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Titolo:
Global response of terrestrial ecosystem structure and function to CO2 andclimate change: results from six dynamic global vegetation models
Autore:
Cramer, W; Bondeau, A; Woodward, FI; Prentice, IC; Betts, RA; Brovkin, V; Cox, PM; Fisher, V; Foley, JA; Friend, AD; Kucharik, C; Lomas, MR; Ramankutty, N; Sitch, S; Smith, B; White, A; Young-Molling, C;
Indirizzi:
Potsdam Inst Klimafolgenforsch eV, Telegrafenberg, D-14412 Potsdam, Germany Potsdam Inst Klimafolgenforsch eV Potsdam Germany D-14412 tsdam, Germany Univ Sheffield, Dept Anim & Plant Sci, Sheffield S10 2TN, S Yorkshire, England Univ Sheffield Sheffield S Yorkshire England S10 2TN S Yorkshire, England Max Planck Inst Biogeochem, D-07701 Jena, Germany Max Planck Inst Biogeochem Jena Germany D-07701 m, D-07701 Jena, Germany Meteorol Off, Hadley Ctr Climate Predict & Res, Bracknell RG12 2SY, Berks,England Meteorol Off Bracknell Berks England RG12 2SY ell RG12 2SY, Berks,England Univ Wisconsin, Inst Environm Studies, Madison, WI 53706 USA Univ Wisconsin Madison WI USA 53706 vironm Studies, Madison, WI 53706 USA Inst Terr Ecol, Penicuik EH26 0QB, Midlothian, Scotland Inst Terr Ecol Penicuik Midlothian Scotland EH26 0QB Midlothian, Scotland Univ Lund, Dept Ecol, Climate Impacts Grp, S-22362 Lund, Sweden Univ LundLund Sweden S-22362 Climate Impacts Grp, S-22362 Lund, Sweden
Titolo Testata:
GLOBAL CHANGE BIOLOGY
fascicolo: 4, volume: 7, anno: 2001,
pagine: 357 - 373
SICI:
1354-1013(200104)7:4<357:GROTES>2.0.ZU;2-B
Fonte:
ISI
Lingua:
ENG
Soggetto:
ATMOSPHERIC CO2; STOMATAL CONDUCTANCE; BIOSPHERE MODEL; CARBON-DIOXIDE; CANOPY REFLECTANCE; FOREST ECOSYSTEMS; PLANT MIGRATION; BOUNDARY-LAYER; PHOTOSYNTHESIS; TRANSPIRATION;
Keywords:
dynamic global vegetation model; global carbon cycle;
Tipo documento:
Article
Natura:
Periodico
Settore Disciplinare:
Agriculture,Biology & Environmental Sciences
Citazioni:
88
Recensione:
Indirizzi per estratti:
Indirizzo: Cramer, W Potsdam Inst Klimafolgenforsch eV, Telegrafenberg, POB 60 12 03,D-14412 Potsdam, Germany Potsdam Inst Klimafolgenforsch eV POB 60 12 03 Potsdam Germany D-14412
Citazione:
W. Cramer et al., "Global response of terrestrial ecosystem structure and function to CO2 andclimate change: results from six dynamic global vegetation models", GL CHANGE B, 7(4), 2001, pp. 357-373

Abstract

The possible responses of ecosystem processes to rising atmospheric CO2 concentration and climate change are illustrated using six dynamic global vegetation models that explicitly represent the interactions of ecosystem carbon and water exchanges with vegetation dynamics. The models are driven by the IPCC IS92a scenario of rising CO2 (Wigley et al. 1991), and by climate changes resulting from effective CO2 concentrations corresponding to IS92a, simulated by the coupled ocean atmosphere model HadCM2-SUL. Simulations with changing CO2 alone show a widely distributed terrestrial carbon sink of 1.4-3.8 Pg C y(-1) during the 1990s, rising to 3.7-8.6 Pg C y(-1) a century later. Simulations including climate change show a reduced sink both today (0.6-3.0 Pg C y(-1)) and a century later (0.3-6.6 Pg C y(-1)) as a result of the impacts of climate change on NEP of tropical and southern hemisphere ecosystems. In all models, the rate of increase of NEP begins to level off around 2030 as a consequence of the 'diminishing return' of physiological CO2 effects at high CO2 concentrations. Four out of the six models show a further, climate-induced decline in NEP resulting from increased heterotrophic respiration and declining tropical NPP after 2050. Changes in vegetation structure influence the magnitude and spatial pattern of the carbon sink and, in combination with changing climate, also freshwater availability (runoff). It is shown that these changes, once set in motion, would continue to evolve for at least a century even if atmospheric CO2 concentration and climate could be instantaneously stabilized. The results should be considered illustrative in the sense that the choice of CO2 concentration scenario wasarbitrary and only one climate model scenario was used. However, the results serve to indicate a range of possible biospheric responses to CO2 and climate change. They reveal major uncertainties about the response of NEP to climate change resulting, primarily, from differences in the way that modelled global NPP responds to a changing climate. The simulations illustrate, however, that the magnitude of possible biospheric influences on the carbonbalance requires that this factor is taken into account for future scenarios of atmospheric CO2 and climate change.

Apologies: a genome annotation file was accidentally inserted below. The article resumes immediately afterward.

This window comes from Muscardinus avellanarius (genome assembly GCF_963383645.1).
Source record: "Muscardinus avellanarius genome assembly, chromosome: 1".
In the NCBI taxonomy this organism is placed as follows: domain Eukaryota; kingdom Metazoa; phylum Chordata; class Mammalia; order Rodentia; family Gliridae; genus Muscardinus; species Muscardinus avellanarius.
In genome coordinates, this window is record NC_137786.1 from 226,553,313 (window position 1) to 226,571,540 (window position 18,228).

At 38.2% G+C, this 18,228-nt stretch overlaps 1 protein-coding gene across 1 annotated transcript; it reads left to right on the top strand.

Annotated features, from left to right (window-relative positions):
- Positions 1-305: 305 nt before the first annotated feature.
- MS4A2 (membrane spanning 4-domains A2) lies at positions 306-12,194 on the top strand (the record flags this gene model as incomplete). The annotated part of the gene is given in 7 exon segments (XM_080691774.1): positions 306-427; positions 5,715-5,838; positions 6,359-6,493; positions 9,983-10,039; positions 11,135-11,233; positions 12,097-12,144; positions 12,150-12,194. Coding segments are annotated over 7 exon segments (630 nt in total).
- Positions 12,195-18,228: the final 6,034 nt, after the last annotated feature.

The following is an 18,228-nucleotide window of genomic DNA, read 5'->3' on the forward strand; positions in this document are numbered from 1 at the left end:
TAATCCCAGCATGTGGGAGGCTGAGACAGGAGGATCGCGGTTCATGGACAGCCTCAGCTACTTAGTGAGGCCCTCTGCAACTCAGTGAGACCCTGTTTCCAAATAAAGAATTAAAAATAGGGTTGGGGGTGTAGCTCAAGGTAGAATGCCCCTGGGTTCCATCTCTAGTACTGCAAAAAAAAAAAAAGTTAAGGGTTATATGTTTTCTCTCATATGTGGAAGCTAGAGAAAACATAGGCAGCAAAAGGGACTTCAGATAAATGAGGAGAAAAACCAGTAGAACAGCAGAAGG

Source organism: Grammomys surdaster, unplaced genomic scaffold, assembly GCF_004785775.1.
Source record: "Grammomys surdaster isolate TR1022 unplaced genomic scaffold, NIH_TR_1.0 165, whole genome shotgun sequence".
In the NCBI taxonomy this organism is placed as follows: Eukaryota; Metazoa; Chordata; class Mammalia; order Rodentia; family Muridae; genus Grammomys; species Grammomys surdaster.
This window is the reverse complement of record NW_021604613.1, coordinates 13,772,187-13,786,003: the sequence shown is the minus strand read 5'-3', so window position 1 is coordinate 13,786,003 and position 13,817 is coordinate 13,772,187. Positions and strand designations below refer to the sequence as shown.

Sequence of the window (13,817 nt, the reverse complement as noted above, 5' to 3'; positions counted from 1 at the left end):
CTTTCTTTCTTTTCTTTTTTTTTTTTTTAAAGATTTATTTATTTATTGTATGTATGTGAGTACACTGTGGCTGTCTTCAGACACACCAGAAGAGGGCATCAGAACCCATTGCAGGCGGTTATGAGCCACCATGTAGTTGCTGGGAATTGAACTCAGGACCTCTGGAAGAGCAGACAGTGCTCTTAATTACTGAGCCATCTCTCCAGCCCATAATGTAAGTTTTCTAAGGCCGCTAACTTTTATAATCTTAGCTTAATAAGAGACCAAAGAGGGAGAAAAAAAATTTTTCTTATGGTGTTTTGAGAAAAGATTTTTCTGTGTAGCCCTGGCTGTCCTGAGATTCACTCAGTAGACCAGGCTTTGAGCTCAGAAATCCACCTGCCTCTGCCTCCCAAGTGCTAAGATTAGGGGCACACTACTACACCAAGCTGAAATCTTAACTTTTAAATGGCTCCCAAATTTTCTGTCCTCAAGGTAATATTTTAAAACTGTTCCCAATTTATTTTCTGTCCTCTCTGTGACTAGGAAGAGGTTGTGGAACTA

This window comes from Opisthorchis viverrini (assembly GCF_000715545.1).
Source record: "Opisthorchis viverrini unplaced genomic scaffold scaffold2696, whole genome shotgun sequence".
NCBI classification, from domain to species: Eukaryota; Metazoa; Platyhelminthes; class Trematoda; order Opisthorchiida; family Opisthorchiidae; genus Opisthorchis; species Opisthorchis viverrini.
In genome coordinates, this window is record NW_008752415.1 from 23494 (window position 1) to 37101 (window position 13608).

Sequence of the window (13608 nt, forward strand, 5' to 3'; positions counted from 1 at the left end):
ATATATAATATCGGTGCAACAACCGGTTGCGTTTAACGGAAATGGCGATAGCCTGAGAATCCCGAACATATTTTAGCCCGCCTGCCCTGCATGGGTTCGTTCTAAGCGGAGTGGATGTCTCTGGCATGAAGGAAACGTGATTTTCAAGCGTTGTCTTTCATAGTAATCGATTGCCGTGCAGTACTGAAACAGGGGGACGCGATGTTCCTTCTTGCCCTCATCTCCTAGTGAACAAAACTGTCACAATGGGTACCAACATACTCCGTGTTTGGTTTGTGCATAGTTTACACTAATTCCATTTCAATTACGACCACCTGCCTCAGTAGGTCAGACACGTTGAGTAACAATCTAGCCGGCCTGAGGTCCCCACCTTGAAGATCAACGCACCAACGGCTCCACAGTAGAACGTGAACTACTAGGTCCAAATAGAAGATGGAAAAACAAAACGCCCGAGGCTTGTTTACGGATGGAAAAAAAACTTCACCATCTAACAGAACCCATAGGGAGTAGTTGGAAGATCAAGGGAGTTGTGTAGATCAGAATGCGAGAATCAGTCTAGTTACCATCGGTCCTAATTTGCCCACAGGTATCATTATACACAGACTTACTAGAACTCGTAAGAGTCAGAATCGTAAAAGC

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Documento generato il 13/07/20 alle ore 04:15:57